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The nucleocytoplasmic large DNA viruses (NCLDVs) are a diverse group that currently contain the largest known virions and genomes, also called giant viruses. The first giant virus was isolated and described nearly 20 years ago. Their genome sizes were larger than for any other known virus at the time and it contained a number of genes that had not been previously described in any virus. The origin and evolution of these unusually complex viruses has been puzzling, and various mechanisms have been put forward to explain how some NCLDVs could have reached genome sizes and coding capacity overlapping with those of cellular microbes. Here we critically discuss the evidence and arguments on this topic. We have also updated and systematically reanalysed protein families of the NCLDVs to further study their origin and evolution. Our analyses further highlight the small number of widely shared genes and extreme genomic plasticity among NCLDVs that are shaped via combinations of gene duplications, deletions, lateral gene transfers and de novo creation of protein-coding genes. The dramatic expansions of the genome size and protein-coding gene capacity characteristic of some NCLDVs is now increasingly understood to be driven by environmental factors rather than reflecting relationships to an ancient common ancestor among a hypothetical cellular lineage. Thus, the evolution of NCLDVs is writ large viral, and their origin, like all other viral lineages, remains unknown.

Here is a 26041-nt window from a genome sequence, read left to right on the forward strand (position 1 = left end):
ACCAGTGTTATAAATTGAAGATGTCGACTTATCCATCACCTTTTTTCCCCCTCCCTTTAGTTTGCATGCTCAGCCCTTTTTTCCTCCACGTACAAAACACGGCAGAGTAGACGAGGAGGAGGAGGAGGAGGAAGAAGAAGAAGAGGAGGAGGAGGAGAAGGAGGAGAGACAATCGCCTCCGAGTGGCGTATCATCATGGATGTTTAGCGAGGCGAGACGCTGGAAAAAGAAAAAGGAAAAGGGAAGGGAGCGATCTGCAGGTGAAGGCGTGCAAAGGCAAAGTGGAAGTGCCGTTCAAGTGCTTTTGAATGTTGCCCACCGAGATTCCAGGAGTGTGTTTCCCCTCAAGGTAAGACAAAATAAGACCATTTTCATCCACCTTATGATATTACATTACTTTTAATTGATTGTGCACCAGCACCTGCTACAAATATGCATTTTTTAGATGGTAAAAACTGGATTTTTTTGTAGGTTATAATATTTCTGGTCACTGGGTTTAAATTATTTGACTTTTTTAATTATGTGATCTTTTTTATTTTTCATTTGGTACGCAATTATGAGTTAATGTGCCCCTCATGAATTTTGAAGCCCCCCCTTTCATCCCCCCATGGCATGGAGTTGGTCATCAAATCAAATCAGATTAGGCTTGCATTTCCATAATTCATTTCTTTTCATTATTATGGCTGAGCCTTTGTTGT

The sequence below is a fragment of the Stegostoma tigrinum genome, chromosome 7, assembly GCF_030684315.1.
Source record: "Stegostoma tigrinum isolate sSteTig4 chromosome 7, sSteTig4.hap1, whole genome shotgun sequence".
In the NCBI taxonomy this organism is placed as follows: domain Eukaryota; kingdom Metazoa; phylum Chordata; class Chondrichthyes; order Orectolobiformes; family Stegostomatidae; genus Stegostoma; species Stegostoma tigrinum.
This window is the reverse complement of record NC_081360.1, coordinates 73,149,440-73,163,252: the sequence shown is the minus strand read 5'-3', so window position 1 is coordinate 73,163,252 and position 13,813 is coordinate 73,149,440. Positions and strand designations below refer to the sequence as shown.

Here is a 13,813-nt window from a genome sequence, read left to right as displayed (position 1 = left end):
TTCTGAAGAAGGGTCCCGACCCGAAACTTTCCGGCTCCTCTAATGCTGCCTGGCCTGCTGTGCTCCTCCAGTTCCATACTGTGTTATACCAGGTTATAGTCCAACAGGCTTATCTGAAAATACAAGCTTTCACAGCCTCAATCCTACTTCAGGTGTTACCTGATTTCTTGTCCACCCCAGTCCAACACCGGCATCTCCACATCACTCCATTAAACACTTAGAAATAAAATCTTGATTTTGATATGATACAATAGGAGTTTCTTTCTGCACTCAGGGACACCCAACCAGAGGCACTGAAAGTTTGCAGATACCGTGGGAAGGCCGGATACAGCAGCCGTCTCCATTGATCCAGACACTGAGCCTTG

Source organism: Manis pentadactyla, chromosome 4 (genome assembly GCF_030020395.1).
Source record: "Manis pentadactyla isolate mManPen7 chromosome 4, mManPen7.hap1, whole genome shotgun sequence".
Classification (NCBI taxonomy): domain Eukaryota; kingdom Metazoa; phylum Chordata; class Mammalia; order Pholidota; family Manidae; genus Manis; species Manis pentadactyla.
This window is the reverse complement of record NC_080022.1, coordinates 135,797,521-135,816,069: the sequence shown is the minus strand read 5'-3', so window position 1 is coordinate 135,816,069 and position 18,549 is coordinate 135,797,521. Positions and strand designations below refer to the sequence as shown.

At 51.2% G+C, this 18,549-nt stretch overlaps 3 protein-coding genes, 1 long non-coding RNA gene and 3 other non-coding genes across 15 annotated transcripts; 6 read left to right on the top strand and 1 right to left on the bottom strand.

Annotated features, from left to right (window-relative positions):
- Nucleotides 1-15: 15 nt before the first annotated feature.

Heli A M Mönttinen, Cedric Bicep, Tom A Williams, Robert P Hirt. The genomes of nucleocytoplasmic large DNA viruses: viral evolution writ large. Microbial genomics. 2021 Sep;7(9)

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PMID: 34542398

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